“It is easier to imagine an end to the world than an end to capitalism.”Fredric Jameson
The global coronavirus pandemic has spread across the world, leaving incalculable, indescribable tragedy in its wake. The lives of every human being on the planet are being today, or will soon be, somehow touched by this disaster.
It is one of the most significant events of our lifetimes, a moment in history that will never be forgotten by those who live through it; and yet the subject of this article is not covid-19, because such are the extraordinary times we are living in that even this will be overshadowed in the record of history by another dramatic process, not biological but economic and now rapidly unfolding before us: the Second Great Depression.
The cause of this depression will not have been the covid-19 virus—contrary to everything that you will read in the press in the months to come. The virus was simply the tipping-point, exposing the massive vulnerabilities of the privatised market economies of Europe and the United States. That is to say that capitalism’s laws of motion remain fully intact today, and it is these laws that make it a uniquely vulnerable system of economic organisation when faced with great social challenges, such as climate change or a pandemic, especially in its present, late stage of development.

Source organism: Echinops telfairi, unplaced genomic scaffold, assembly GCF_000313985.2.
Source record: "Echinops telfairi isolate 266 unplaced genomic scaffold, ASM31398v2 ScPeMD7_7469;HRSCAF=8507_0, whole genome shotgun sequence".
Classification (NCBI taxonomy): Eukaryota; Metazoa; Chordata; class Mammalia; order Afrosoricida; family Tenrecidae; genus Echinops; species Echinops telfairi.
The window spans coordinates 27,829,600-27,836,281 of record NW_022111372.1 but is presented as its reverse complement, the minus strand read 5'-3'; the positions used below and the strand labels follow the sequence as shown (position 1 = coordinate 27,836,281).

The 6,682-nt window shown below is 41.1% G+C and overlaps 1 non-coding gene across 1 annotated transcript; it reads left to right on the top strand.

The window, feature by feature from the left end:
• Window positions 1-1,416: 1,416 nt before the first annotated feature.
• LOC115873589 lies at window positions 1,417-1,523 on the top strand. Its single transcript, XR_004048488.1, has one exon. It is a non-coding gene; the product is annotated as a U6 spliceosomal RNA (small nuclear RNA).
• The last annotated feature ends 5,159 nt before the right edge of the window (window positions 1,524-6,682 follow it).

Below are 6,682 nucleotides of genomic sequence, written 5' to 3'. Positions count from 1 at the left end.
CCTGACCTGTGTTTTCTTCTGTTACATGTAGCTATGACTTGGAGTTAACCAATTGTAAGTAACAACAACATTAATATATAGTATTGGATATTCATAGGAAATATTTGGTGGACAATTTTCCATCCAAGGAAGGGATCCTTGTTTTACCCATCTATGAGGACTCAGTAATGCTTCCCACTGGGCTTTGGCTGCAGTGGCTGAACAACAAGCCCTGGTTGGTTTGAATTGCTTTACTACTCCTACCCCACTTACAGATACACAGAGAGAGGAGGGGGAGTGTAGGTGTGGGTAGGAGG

As I write this, on the morning of 16 March, global stock markets are again crashing, with the Irish ISEQ Index down more than 12 per cent, bringing its total losses to 36 per cent from its peak in mid-February. The dumping of stocks today is not like 2008, however. Whereas that recession represented a significant breakdown in the global financial system, today that same system is entering what I believe to be a final endgame for the present dominant economic model.
Let me explain the background to my conclusion. Marx recognised that capitalists invest for a single reason: to turn a profit, not to satisfy consumer demands or for any other reason. He further understood that the process of capital accumulation that this implied had, in a competitive market economy, an important implication: the rate of profit within a given industry falls as automation replaces living labourers in the production process.